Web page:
AL: RZA, when he did the music for Ghost Dog, told you, just cut this up and use it wherever you want, which relates to William Burroughs, and the cut-up, but maybe also to some of Rammellzee's interest in taking language apart.

JJ: Yeah, for sure. Hip hop culture is founded on that. It's related to those things, almost to the I-Ching, somehow. What can I cut up, and mix together, scratch this, that - I guess because of Kool Herc there's that kind of direct line of hip hop from Jamaican sound systems, where you're toasting the DJ, and the early MCs were only there to pump up the DJ. They weren't supposed to be the focus - they're just the frontman, or the barker.
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I don't know, I was thinking a lot lately about museums being temples of capitalism in a funny way, and that art used to be in a context, in a place, you know what I mean? Like those Greek statues that were painted were an exterior... they were there for you to see in the context of a place. And then, imperialism looted those things. The first really Western museums are born of imperialist culture, they started in France or something. But it's not that old, having museums where art is isolate, you know. It's funny how art often was spiritual, as well. So I was thinking, what's the context of museums? I guess it's the religion of the empires, it's capitalist temples of looted shit that we've isolated and made worth a lot of money by removing it from its context, somehow. And it's not necessarily negative, cause I love museums. I love taking things out of context and isolated.

AL: You've said that museums are like zoos.

JJ: Yeah, they're like captured creatures somehow.

AL: It's also true of music with the advent of recording. Music used to be very site specific, people would even compose for specific churches, and then after that you'd have to go to a concert hall. The only way to replicate it at home was to buy sheet music and play a transcription of it on the piano, and now its something that becomes divorced not only from the context but the visual of someone doing a performance, if you're listening to a record.

JJ: Yeah. Strange how it changes... Rammellzee. He's an amazing character. But it's cool that I heard that again, cause I think I had some more recent Rammellzee stuff that I hadn't digested or listened to, so I'm gonna go find it now.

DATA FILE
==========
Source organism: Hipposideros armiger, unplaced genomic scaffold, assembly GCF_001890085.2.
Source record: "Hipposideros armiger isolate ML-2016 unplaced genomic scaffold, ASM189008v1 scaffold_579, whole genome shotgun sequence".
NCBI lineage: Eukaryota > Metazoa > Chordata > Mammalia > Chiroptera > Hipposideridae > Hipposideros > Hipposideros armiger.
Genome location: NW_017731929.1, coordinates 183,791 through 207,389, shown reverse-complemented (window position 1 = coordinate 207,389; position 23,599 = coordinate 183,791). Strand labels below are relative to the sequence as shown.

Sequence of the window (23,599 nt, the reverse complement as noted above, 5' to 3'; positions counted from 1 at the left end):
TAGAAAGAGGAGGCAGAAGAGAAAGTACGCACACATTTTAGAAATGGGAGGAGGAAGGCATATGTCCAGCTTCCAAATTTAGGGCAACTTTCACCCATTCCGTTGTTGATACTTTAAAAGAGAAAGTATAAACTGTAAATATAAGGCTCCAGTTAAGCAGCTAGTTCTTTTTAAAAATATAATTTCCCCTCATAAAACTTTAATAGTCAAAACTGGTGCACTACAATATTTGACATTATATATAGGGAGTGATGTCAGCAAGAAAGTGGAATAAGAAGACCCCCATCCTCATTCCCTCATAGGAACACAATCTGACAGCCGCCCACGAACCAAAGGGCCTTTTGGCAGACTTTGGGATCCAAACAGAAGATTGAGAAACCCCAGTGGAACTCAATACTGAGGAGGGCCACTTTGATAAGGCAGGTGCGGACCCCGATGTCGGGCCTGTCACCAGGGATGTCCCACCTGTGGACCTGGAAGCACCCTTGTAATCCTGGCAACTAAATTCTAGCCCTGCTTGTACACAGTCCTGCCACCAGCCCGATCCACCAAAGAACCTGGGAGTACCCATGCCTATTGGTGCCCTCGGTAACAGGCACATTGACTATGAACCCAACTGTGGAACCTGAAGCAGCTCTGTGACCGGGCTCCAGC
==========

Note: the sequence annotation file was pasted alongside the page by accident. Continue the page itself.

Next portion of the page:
AL: It's great what they're doing to his voice on this track, a really ferocious sounding...

JJ: Like a demon. Which brings me to - I just wanna rant for a second against the fucking vocoder! I don't know if I want to kill Kanye West or whoever started this vocoder thing again, I really wanna reach for my revolver... it's such a cheesy, easy way, gimmicky thing. I don't inherently dislike it; but it's current fashionable use in hip hop is driving me up the wall, I just can't stand it.

AL: Actually the next artist I'm going to play used a vocoder at one time.

JJ: Peter Frampton? (laughs)

Neil Young "Thrasher" from Rust Never Sleeps (Reprise) 1979

JJ: Bernard Shakey [Neil Young's filmmaking alias]

AL: (laughs) It's from a Bernard Shakey film [Rust Never Sleeps].

JJ: What would be more interesting is to make someone identify which of Neil's acoustic guitars this is (AL laughs). Cause I don't know if you saw him recently, where he did the acoustic set and then electric set; he had all his acoustic guitars set up, and he would walk around, and he'd touch one - cause they're all associated with different songs - he'd touch one and go like [makes face] no, and then go and find another one. I'm sure there are people who'd know which Martin he used on which. There are people that are fanatics about that.